“Tacos are supposed to be fun, so we definitely wanted to express that with our menu,” said Erickson, who also is executive chef at the neighboring Haven. “We’re trying to give people a fast, low-cost, delicious experience with the same quality they expect from Haven. Burgers sort of had their day in the sun as the inexpensive gourmet food of the moment, and now it’s tacos’ time.”

Despite the recent crush of taquerias in this corner of South Beach, tacos are certainly nothing new in South Florida.

“Tacos have swept the country,” a taco-cookbook author proclaimed in a 1991 article that appeared in the Miami Herald.

The cookbook, The Well-Filled Tortilla, suggested canned fruit and jarred spaghetti sauce as tasty taco toppings. Perhaps we’ve learned something since the last taco renaissance.

“I think the secret is just going back to basics, keeping everything as fresh and simple as possible,” said Eating House chef-owner Giorgio Rapicavoli.

His Coral Gables restaurant began serving lunch this month, and its frequently changing menu has at least one staple: Baja-style tacos with grilled Gulf shrimp, cabbage slaw, roasted-lime crema and “Sra. Lip’s” salsa (three for $12). That last ingredient is a nod to sous chef Adriana “Lip” Egozcue, who earned the nickname “by talking back a lot,” Rapicavoli said.

“Lip is crazy over tacos – there is nothing she loves more in the world. We knew we were going to have a taco on the menu, and they’re her baby. She’s making the tortillas fresh every day, making the salsas, using whatever fish is best that morning. It’s gotten to the point where I have no input whatsoever on the tacos. It’s just like, ‘Do your thing. You’re knocking it out of the park.’”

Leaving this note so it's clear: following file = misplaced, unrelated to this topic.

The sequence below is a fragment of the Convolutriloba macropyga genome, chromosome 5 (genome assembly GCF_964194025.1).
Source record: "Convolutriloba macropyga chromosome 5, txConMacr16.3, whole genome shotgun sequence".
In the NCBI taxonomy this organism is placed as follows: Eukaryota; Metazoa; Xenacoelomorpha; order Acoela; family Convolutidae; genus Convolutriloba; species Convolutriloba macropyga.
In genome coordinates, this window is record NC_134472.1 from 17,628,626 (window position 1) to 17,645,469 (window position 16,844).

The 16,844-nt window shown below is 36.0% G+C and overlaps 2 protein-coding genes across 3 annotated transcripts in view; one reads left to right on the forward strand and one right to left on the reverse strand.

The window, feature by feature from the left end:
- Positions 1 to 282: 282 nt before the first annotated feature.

Like Eating House, several South Florida restaurants offer at least one type of taco, regardless of the cuisine they serve.

BLT Steak at the Betsy hotel in South Beach has ceviche tacos on its Miami Spice menus, a departure from its steakhouse and raw-bar fare. Venerable Key Biscayne fish house The Rusty Pelican gets into the game with ahi tuna tacos, topped with a dollop of guacamole and a dusting of fennel pollen.

Still others are finding success in the taco-only route.

Since March, John O’Connell has co-opted Josh’s Deli in Surfside, turning it into John’s Tacos on Wednesday through Monday nights. John’s Tacos has earned a pack of loyal fans with its from-scratch tacos (one for $4, three for $11) and fried-to-order chips, served with a selection of aguas frescas or Mexican Coca-Cola.

Mercadito at Midtown Miami, which Pubbelly’s Mendin helped open in 2010 when he was corporate chef of the Chicago-based chain, blends traditional southern Mexican flavors with ones that are very Miami. Take, for example, its lemon-poached lobster taco with jalapeño butter, or the fact that you can substitute Bibb lettuce as your taco vessel. Mercadito’s tacos are $15.50 for an order of four at dinner, or you can get one for $3.50 or three for $9 from the restaurant’s taqueria menu.

As he eyed an order of pork carnitas sizzling on a flattop grill at TeQuiztlan, Jose Ortiz laughed at the notion that tacos are a trend.

“I’ve been eating tacos my entire life,” he said. “Don’t get me wrong: I own a taco restaurant; I’m happy that they’re popular. But tacos have been around longer than us. And I have a feeling people will be enjoying them for a long, long time.”